5 Drug Films From a Century Ago

By Keri Blakinger 06/06/16

The Fix travels back over 100 years to bring you some of the "cokey comedies" and discretionary tales about drugs that your great-grandparents enjoyed.

Image: 
Charlie Chaplin Mistakenly Does Cocaine in "Modern Times"
Photo via YouTube

For as long as people have been making movies, they’ve been making movies about drugs. We might think of films like Blow and Scarface as pictures with a distinctly modern interest in drug use—but the idea of the drug film is more than 100 years old. Here’s a look at some of the first contributions to the genre: 

A Pipe Dream

A Pipe Dream—made in 1905 by American Mutoscope and Biograph—is one of the earliest surviving drug films, made at a time when all films were short films. (The Story of the Kelly Gang—generally considered the first feature-length film—was released the following year.) 

In the early days of cinema, filmmakers were still discovering basic camera tricks, so special effects didn’t need to advance a plot or serve as a means to an end, but were sufficient as an end themselves—and A Pipe Dream is basically a short exploration of camera trickery.

The film’s title seems a slight misnomer because there’s no actual pipe in A Pipe Dream. Instead, the 45-second clip shows a woman puffing what looks like a joint. She stares intently at her hand until the smoke she’s exhaling coalesces into a miniature person on her palm. (Obviously she knows where to get the good stuff.)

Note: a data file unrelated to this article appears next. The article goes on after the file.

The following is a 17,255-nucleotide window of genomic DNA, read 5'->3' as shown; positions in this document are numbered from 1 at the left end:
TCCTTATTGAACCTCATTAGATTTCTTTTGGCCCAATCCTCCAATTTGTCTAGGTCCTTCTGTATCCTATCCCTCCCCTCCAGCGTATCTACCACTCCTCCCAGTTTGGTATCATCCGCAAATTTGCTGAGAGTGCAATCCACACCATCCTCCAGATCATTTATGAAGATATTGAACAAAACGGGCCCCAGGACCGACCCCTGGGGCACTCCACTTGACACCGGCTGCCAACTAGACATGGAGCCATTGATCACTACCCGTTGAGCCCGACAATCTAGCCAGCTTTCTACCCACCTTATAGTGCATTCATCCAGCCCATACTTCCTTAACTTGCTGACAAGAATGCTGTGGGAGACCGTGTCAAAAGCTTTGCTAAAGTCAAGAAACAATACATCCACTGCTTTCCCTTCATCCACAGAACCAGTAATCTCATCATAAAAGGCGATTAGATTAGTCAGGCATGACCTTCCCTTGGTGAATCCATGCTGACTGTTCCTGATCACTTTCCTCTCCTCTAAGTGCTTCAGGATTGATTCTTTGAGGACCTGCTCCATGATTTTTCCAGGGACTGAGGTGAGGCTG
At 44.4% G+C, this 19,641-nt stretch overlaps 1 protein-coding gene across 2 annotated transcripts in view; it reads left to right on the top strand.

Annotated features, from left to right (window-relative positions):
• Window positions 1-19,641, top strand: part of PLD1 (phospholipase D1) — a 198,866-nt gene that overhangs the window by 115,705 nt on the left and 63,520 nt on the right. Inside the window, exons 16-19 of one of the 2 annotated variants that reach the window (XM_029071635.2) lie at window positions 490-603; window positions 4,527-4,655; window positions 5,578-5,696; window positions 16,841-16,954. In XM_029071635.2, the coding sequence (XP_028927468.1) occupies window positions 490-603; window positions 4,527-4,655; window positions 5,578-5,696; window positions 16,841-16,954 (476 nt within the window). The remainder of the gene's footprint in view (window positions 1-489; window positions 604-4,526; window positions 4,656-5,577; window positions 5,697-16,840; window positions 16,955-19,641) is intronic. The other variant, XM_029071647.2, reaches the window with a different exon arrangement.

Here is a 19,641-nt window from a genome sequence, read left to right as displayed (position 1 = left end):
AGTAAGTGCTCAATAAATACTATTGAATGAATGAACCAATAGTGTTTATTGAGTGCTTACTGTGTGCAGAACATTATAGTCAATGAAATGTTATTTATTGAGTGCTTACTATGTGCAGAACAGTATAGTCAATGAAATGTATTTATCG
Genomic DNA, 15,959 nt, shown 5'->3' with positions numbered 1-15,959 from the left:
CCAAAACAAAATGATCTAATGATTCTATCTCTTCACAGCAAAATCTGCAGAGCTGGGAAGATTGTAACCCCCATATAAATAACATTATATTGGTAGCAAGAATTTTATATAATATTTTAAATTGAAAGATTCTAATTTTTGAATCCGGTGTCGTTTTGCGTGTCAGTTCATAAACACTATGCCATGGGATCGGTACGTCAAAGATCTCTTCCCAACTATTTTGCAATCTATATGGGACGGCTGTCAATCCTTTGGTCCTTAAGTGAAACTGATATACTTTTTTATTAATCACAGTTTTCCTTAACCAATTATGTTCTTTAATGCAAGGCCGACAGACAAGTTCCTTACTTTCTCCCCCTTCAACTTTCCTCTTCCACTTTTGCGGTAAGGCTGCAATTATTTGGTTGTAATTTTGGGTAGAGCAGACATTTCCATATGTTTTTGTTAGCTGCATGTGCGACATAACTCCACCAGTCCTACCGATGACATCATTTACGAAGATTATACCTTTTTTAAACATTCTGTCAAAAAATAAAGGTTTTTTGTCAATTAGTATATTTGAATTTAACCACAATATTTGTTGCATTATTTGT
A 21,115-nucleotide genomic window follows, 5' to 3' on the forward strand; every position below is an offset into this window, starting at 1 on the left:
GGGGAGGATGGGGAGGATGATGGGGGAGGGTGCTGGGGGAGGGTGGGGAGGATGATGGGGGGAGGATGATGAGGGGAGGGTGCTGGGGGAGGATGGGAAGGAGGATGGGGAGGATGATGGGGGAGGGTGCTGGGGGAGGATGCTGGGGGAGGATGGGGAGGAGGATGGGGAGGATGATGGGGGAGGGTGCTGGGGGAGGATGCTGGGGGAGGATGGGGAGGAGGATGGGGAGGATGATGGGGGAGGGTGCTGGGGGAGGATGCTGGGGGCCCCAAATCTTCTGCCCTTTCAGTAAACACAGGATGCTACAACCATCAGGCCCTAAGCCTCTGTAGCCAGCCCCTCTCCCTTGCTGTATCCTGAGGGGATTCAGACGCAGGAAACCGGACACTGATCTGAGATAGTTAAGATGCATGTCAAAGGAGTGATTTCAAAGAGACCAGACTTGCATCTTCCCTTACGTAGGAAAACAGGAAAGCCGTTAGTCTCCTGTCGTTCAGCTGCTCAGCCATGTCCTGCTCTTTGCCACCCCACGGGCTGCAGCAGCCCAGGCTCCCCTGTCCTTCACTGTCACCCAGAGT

When the film was released in 1905, drugs were still perfectly legal. There were certain negative depictions of certain drug users—particularly the sort who hung out in opium dens—but depictions of drug use did not carry the added implication of criminal conduct at the time. That would soon change as cocaine and heroin were federally regulated in 1914 with the Harrison Narcotics Act, but that didn’t do anything to diminish their standing on the silver screen. 

For His Son

Though D.W. Griffith is best known for his racist tour de force The Birth of a Nation, the pioneering filmmaker started his directorial efforts in 1908. Four years later, he oversaw the making of a film loosely based on the creation of Coca-Cola. 

Real-life John Pemberton began marketing a cocaine-laced non-alcoholic tonic drink in the 1880s. The Coca-Cola entrepreneur was himself a morphine addict and hoped that his new concoction would help treat morphine addiction. He died in 1888, but cocaine stayed in the formula until the early 1900s. 

In Griffith’s cinematic version, which Turner Classic Movies called “a perverse little melodrama,” an inventive soft drink maker spikes his product with coke to boost sales of his tonic, hilariously called Dopokoke. It’s a cautionary tale, though, and eventually the drink maker’s son starts shooting up and leaves his upper-class fiancée to elope with a fellow Dopokoke addict, his dad’s secretary.

Not surprisingly—for 1915—the film offers a stigmatizing, negative depiction of addiction. “Cocaine is depicted as compelling, leading weak-willed people into addiction, degradation, and death,” writes Susan Boyd in Hooked: Drug War Films in Britain, Canada, and the U.S. “The son is represented as weak and selfish, and the good physician is ultimately depicted as blinded by his need for money to help support his son.”